Federal Legalization Has Worked in Canada. Here's Proof.
New data released shows high tax revenue and jobs, among other things.
Canada made history in 2018 when it became the first G-7 nation to legalize cannabis for adult use, and the second country on earth to pass a legalization measure, only behind Uruguay.
Unlike Uruguay, Canada immediately implemented a nationwide adult-use industry that was open to everyone of legal age, regardless of their residence status (or lack thereof).
In many ways Canada has served as an unparalleled cannabis public policy experiment, with international lawmakers and regulators watching from afar to see if legalization is working.
According to new data out of Canada, a major metric used to gauge cannabis legalization’s success is indicating that legalization is having a positive impact.
Regulated sales data
One sign that legalization is succeeding in any given country, including Canada, is if regulated sales are competing in a meaningful way with unregulated sales.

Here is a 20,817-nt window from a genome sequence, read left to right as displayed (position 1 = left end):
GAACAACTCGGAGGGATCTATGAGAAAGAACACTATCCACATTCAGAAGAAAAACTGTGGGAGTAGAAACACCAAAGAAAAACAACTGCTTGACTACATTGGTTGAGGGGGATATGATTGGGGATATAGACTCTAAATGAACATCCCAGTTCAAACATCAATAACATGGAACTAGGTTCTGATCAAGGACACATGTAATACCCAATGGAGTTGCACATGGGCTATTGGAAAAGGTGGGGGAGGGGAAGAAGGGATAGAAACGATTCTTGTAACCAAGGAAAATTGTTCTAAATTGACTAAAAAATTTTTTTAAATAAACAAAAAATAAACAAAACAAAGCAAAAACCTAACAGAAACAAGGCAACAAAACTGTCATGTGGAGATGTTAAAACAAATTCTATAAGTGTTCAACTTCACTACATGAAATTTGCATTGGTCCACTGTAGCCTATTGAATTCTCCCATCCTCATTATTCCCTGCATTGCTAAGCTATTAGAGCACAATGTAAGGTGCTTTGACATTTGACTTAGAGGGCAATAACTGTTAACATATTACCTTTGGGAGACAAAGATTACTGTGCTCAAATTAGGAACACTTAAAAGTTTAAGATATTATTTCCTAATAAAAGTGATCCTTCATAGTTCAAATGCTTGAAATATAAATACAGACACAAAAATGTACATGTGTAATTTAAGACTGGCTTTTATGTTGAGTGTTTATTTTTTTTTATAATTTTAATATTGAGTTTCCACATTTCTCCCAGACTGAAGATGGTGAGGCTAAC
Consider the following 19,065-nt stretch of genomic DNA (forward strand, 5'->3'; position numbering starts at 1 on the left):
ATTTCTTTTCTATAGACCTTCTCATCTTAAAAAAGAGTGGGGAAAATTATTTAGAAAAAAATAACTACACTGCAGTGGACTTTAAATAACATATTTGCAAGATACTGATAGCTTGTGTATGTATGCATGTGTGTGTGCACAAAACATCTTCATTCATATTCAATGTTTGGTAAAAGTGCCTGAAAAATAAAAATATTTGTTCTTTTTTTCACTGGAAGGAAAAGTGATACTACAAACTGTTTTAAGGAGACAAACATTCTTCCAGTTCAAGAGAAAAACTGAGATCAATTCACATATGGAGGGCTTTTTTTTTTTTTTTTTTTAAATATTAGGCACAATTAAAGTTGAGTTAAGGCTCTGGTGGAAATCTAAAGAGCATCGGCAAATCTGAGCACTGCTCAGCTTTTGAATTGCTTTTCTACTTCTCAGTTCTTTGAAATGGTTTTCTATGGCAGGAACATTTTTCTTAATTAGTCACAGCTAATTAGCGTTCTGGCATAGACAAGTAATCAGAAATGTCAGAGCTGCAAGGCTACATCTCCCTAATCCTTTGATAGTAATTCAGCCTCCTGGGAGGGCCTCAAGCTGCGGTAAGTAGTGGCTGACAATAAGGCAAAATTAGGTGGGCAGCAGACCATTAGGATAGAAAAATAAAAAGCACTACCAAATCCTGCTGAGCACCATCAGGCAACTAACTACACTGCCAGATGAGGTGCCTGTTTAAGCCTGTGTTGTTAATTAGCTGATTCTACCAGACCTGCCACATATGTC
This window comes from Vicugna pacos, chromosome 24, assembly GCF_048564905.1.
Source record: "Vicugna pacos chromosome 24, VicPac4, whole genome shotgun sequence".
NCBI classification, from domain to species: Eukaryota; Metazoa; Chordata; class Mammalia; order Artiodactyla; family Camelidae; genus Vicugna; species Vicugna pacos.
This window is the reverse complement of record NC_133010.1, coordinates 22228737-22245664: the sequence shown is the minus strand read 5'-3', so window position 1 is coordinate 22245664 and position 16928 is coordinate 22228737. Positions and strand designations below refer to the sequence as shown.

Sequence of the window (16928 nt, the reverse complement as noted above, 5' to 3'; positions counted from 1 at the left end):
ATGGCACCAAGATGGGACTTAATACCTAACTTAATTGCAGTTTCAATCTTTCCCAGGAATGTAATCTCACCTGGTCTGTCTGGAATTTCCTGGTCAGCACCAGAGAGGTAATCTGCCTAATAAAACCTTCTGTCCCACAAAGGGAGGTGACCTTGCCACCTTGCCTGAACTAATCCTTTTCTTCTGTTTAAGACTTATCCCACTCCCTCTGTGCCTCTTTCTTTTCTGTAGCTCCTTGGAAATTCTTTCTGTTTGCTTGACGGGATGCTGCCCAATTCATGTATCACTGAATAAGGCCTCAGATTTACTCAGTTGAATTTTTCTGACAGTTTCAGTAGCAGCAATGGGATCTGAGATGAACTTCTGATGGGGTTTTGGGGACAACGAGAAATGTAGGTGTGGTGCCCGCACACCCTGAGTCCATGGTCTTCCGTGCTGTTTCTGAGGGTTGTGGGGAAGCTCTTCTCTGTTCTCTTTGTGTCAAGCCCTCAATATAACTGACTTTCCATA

Unregulated cannabis sales will never go down to zero in Canada, or anywhere else that legalizes cannabis for adult use.
After all, unregulated cigarettes and alcohol are still sold all over the place to some degree despite being legal.
According to data published in the journal Drug and Alcohol Dependence, 58% of consumers surveyed by researchers with the University of Waterloo, School of Public Health Sciences indicated that they purchase cannabis through regulated sources versus unregulated sources.
It is worth noting that not all of the remaining 42% necessarily purchase cannabis from unregulated sources.
It’s likely some of that subgroup either legally cultivated their own cannabis or had cannabis legally gifted to them by friends and/or family.
The results of the previously cited study are inline with results from another study which also found that the majority of consumers in Canada purchase their cannabis via regulated sources.
Both the new study and the previous study found that the regulated sales numbers improved compared to the year preceding each study.
As time goes on, the data should continue to improve year over year until it reaches a plateau. As previously mentioned, it will never go down to zero.
It will be very interesting to see where the data plateaus, and how Canada’s eventual market share for regulated sales compares to other nations as more countries move towards implementing their own regulated adult-use industry.